Home » Giving up on US, Haitian migrants opt for ‘Mexican dream’
Featured Global News News United States

Giving up on US, Haitian migrants opt for ‘Mexican dream’

It wasn’t his first choice, but Mexico is now home for Evens Luxama — along with thousands of other Haitians forced to put their hopes of migrating to the United States on hold.

The 34-year-old is one of a growing number of people from the crisis-torn Caribbean nation pursuing what activists have described as the “Mexican dream,” building a life in a land that migrants traditionally hurried through.

“I wanted to go to the United States, but I don’t think there’s another country that offers the opportunity that Mexico does right now,” said Luxama, who hopes his partner and young daughter will join him in the Mexican capital soon.

“In Mexico, they accept you, not only Haitians, but all foreigners,” he told AFP.

“They do everything to get you regularized, so that you have your papers, and with your papers, you can bring your family to live with you,” he said.

Haiti, the poorest country in the Western Hemisphere, has seen years of worsening security due to raging gang violence, with its political, economic and public health systems also in tatters.

Luxama fled overseas last year after a gang kidnapped a cousin and the sister of his girlfriend, who were released after paying a ransom.

At the time, the Mexican embassy was the only one open in Port-au-Prince to process his visa request.

Luxama now works in Mexico City as an editor at a video production company — one of an unprecedented 141,000 people who sought refuge in the Latin American nation in 2023, mostly from Haiti, Honduras and Cuba.

In a recent video call to his parents in Haiti, he asked about the situation back home.

“You already know, son — a lot of problems,” his father replied.

Haiti has spiraled deeper into chaos since president Jovenel Moise was assassinated in 2021.

Gangs run rampant in large swaths of the country, and homicides in Haiti more than doubled last year to nearly 4,800, according to a UN report released last month.

In October, the United Nations Security Council authorized the deployment of a multinational force to help restore order.

“It’s almost impossible to live in Haiti,” said Luxama, who fears that he will be powerless to help his family when danger comes.

– ‘Mexican dream exists’ –

Migration from Haiti is not a new phenomenon for Mexico.

In September 2021, after a deadly earthquake in their country, thousands of Haitian migrants crowded into the Mexican border city of Ciudad Acuna hoping to cross over to the United States.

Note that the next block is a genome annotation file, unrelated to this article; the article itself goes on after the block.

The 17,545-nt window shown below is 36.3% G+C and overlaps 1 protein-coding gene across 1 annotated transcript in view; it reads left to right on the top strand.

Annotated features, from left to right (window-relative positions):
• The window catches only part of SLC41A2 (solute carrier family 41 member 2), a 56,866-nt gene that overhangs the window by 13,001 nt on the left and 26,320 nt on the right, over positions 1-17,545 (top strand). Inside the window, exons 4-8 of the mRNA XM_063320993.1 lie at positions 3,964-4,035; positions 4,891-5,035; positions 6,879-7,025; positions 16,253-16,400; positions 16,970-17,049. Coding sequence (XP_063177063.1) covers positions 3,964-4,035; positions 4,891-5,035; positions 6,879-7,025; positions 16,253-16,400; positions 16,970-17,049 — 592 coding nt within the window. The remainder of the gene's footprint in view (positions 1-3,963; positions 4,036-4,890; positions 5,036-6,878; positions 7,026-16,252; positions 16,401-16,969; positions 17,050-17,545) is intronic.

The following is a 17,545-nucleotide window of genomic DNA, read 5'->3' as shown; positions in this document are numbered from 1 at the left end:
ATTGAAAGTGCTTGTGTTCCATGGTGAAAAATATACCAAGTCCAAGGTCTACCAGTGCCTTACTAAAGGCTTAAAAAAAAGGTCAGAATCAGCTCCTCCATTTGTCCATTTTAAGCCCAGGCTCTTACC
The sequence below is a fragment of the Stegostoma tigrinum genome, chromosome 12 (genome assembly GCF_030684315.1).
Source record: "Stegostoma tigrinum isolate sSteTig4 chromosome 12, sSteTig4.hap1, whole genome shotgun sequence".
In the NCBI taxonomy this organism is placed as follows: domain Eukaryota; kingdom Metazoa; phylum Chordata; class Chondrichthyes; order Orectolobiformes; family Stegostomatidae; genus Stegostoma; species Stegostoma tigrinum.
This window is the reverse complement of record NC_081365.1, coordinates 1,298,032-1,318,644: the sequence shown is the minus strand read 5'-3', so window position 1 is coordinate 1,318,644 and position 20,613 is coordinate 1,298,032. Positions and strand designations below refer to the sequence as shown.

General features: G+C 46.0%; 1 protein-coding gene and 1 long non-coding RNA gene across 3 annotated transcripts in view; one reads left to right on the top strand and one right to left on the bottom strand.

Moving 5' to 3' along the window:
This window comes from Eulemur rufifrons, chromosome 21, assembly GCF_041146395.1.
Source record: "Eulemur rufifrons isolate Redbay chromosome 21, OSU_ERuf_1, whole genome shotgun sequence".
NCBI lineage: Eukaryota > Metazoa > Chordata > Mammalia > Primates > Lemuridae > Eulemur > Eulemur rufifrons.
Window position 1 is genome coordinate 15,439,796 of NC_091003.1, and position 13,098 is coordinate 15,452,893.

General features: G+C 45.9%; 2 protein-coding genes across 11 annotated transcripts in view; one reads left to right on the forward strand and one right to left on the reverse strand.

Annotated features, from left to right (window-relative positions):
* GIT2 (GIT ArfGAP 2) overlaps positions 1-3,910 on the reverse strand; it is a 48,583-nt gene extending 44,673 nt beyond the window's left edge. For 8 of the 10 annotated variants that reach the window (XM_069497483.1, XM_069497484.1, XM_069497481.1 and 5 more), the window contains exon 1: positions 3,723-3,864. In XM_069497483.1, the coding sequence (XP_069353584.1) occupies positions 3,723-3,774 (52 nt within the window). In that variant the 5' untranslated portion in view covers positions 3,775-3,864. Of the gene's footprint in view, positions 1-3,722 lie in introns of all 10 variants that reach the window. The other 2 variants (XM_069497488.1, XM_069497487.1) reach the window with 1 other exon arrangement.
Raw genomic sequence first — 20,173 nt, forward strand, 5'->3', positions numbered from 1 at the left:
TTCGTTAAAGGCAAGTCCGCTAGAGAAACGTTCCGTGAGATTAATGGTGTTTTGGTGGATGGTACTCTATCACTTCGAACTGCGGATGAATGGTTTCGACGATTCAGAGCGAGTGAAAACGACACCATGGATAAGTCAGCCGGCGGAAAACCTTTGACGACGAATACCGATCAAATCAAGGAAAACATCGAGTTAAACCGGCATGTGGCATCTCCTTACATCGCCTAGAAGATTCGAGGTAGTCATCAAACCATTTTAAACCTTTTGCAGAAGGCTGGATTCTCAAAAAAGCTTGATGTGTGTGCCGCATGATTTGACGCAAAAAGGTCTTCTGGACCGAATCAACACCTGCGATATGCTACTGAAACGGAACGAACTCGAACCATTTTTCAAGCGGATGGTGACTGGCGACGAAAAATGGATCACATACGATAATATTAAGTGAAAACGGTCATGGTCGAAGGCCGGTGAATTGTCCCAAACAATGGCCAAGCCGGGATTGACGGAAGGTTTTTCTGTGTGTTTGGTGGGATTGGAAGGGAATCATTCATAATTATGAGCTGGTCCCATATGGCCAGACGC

There were already Haitian communities in Tijuana on the Mexican-US border and the southern city of Tapachula, where thousands gathered seeking permits to travel through Mexico to the United States.

These days, Haitians are also a growing presence in Mexico City, many of them working in low-paid, informal jobs.

Some sleep on the streets in makeshift camps.

Rule changes and the “militarization” of the southern US border are among the reasons prompting migrants to stay in Mexico, said Rafael Velasquez, country director at the humanitarian group International Rescue Committee.

“Many people arrive and when they see that there is an opportunity (in Mexico), that the Mexican dream exists, they decide to give it a try,” he said.

Although the United States is allowing thousands of Haitians with expired travel documents to stay on, it only applies to those who arrived before November 6, 2022.

On a street in the Mexican capital, five Haitians drilled the pavement to install pipes near an abandoned cinema.

One of them, who gave his name as Jony and speaks Spanish, acts as an interpreter between the bosses and the rest of the workers, who speak Haitian Creole.

He was part of a wave of Haitians who arrived in Brazil after a devastating earthquake in Haiti in 2010 that left more than 300,000 people dead.

During the Covid-19 pandemic, many of them headed north from Brazil as well as Chile, citing discrimination and difficulty obtaining legal status, according to New York-based Human Rights Watch.

Every day, Jony travels several hours by subway to and from his workplace, and sometimes spends days waiting to be paid his salary.

Although he originally wanted to go to the United States, he said he stayed in Mexico because “it’s easier to return to Haiti one day.”

Source: Macau Business